The Facebook Revolution

From the Washington Post:

[…] Facebook, which celebrates its seventh birthday Friday and has more than a half-billion users worldwide, is not eagerly embracing its role as the insurrectionists’ instrument of choice. Its strategy contrasts with rivals Google and Twitter, which actively helped opposition leaders communicate after the Egyptian government shut down Internet access.

The Silicon Valley giant, whether it likes it or not, has been thrust like never before into a sensitive global political moment that pits the company’s need for an open Internet against concerns that autocratic regimes could limit use of the site or shut it down altogether.

The article is a great read about the company that wants everyone to use their own identity, the dissidents of the world using it to network, and the regimes trying to gather up information through the site. It reinforces the importance of social media as a platform that can have a greater purpose than a place to play Farmville. To me, it also rekindles the notion that one of the most powerful connections in the world is the ability to share ideas. Facebook certainly streamlines that option and brings the world a tiny bit closer than it was before.

It also makes me wonder why libraryland isn’t using it for specific calls for change. Off the top of my head: ebook lending, copyright & patent law revisions, and maybe even putting a school librarian in every school. It might seem silly to some, but an active and highly populated Facebook group can have some clout. Hell, it can even topple governments.

Not bad for a site that has a “Like” button.

(h/t: Alexis Madrigal)

Saint Crispin’s Day

This was at the top of an email from NJLA I got last week.

TO: NJ LISTSERV MEMBERS

FROM:  PAT Tumulty, Executive Director

RE: Updates-Advocacy

DATE: March 18, 2010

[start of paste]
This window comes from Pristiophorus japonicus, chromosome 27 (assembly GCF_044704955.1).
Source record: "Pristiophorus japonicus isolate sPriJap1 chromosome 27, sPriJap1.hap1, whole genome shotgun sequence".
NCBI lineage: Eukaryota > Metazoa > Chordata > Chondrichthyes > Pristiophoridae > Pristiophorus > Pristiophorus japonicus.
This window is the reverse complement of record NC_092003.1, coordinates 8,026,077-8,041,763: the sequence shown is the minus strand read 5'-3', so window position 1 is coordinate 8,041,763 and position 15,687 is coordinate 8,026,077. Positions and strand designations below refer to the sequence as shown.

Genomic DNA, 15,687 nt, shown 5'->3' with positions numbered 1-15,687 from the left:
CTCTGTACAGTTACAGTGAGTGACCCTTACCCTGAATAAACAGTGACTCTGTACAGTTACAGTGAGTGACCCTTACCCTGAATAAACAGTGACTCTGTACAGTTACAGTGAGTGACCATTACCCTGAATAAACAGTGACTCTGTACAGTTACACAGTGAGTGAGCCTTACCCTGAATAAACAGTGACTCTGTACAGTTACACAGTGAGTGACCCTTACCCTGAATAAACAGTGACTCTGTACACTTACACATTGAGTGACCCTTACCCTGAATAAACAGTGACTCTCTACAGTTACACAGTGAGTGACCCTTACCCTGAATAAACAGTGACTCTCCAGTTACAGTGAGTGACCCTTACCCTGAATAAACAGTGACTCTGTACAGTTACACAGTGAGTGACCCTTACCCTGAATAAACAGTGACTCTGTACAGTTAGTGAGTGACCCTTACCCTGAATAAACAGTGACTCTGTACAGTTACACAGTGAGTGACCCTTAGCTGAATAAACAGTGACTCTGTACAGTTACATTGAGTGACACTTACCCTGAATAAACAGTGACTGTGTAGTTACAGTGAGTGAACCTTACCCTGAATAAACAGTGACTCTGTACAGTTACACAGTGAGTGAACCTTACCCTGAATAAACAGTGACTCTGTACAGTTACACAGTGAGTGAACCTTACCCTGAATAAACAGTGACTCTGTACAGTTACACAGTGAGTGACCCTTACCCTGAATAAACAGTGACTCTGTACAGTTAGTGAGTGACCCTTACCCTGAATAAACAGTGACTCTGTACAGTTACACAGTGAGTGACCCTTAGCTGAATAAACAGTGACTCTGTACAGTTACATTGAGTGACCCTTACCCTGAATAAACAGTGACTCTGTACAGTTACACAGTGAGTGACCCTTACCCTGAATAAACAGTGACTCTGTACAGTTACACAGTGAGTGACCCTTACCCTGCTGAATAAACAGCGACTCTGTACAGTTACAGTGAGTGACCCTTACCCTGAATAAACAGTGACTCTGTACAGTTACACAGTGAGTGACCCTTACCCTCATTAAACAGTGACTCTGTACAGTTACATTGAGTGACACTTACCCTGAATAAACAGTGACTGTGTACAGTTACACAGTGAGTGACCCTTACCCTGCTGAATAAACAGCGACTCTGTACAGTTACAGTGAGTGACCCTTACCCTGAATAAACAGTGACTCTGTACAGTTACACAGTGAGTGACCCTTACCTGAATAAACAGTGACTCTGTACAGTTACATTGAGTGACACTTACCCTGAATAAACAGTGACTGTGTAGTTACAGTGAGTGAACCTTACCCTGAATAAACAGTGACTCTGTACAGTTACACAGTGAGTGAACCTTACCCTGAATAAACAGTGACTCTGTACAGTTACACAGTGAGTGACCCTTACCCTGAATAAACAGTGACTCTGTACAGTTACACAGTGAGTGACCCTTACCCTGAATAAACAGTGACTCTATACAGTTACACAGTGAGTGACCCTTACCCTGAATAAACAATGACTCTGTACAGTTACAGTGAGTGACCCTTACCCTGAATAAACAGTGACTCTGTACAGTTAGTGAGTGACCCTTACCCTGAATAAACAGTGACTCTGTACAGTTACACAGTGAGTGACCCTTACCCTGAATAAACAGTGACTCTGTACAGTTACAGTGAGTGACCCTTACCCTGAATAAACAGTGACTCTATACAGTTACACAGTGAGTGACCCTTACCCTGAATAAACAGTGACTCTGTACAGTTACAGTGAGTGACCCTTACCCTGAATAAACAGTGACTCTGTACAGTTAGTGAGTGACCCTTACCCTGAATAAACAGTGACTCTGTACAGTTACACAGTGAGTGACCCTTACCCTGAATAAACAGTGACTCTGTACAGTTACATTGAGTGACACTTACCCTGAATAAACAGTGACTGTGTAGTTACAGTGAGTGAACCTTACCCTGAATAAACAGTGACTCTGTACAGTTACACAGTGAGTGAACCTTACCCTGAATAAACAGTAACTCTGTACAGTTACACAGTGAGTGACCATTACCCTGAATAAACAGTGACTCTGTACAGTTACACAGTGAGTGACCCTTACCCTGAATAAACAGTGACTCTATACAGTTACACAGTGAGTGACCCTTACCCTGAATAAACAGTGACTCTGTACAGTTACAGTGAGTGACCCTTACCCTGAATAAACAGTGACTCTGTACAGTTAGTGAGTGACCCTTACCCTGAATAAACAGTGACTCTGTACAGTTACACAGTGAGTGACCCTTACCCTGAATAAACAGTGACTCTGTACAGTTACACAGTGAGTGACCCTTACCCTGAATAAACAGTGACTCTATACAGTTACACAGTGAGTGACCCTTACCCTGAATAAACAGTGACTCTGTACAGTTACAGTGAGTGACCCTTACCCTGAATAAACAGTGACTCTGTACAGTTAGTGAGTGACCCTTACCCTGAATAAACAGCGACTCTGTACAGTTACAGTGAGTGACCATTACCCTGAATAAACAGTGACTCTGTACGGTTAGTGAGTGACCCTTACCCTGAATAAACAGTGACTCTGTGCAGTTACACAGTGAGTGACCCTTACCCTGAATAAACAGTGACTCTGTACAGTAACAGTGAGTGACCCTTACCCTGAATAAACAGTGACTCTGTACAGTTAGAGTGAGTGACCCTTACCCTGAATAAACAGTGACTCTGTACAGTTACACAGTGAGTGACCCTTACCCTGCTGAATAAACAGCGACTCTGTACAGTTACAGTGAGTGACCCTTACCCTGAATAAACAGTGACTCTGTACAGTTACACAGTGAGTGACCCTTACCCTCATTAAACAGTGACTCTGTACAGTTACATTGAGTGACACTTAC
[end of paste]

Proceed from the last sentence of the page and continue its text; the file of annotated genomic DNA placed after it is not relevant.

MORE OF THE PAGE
1. NJLA ADVOCACY RESPONSE

Make no mistake, if the current proposals affecting state and local library funding pass, NJ libraries will have to close their doors.

Gov. Christie’s budget calls for a 74% decrease in funding for statewide library services.  This cut includes the elimination of all statewide library programs and services.  What does this mean to NJ residents?

250 of the state’s 302 libraries will lose access to the Internet on July 1st

130 libraries will lose email service July 1st

124 libraries will lose their websites or access to them July 1st

Statewide interlibrary loan and delivery of library materials will cease on July 1st

The Talking Book and Braille Center (known as the Library for the Blind and Physically Handicapped) will close on July 1st

NJ resident’s access to electronic databases such as RefUSA and EBSCO will cease on July 1st

Group contracts which bring down the cost of other electronic resources purchased by libraries will cease on July 1st

In addition, libraries will lose $3 million in state aid

At the same time the state is eliminating funding for library programs. Assemblyman John DiMaio has introduced A2555 which eliminates the minimum local funding requirement for municipal public libraries.

This assault on libraries must be stopped!  Here is what you need to know:

170,000 people enter a NJ library every day

The library programs eliminated from the Governor’s budget represent little more than $1 per capita in state funds.  And since library programs have been flat funded for 20 years it is hard to believe these programs have caused the state’s current fiscal crisis.

Local library funding targeted in A2555 typically represents less than 3% of local property taxes.

That’s a hell of a way to start a Wednesday.

Here, within these budgetary apocalyptic pronouncements, lay the very instruments to test the mettle of any librarian. We proclaim ourselves champions of information access, intellectual freedom, and a providers of materials and services to all who cross our threshold regardless of politics, economics, or social standing. Yet here, laid bare in tomes of numbers and figures, the value of such ideals has been coldly calculated by our fellow citizens within the Office of the Governor. This is no mere indictment by a passing critic of the machinations of government spending; no, dear friends, these are individuals of equal intelligence and a shared conviction for public service. Though these traits we share, what one thing we possess over them is our understanding of the far-reaching implications of the vastly expanding information universe.  In this grand age of information, the closing of a library is not simply a denial of the modern world of knowledge, but a denial of the modern world. This is the deeper potency of the communication revolution, the removal of barriers for the sharing of information and information resources. This is our shared professional frontier, the culmination of generations of predecessors, and our home.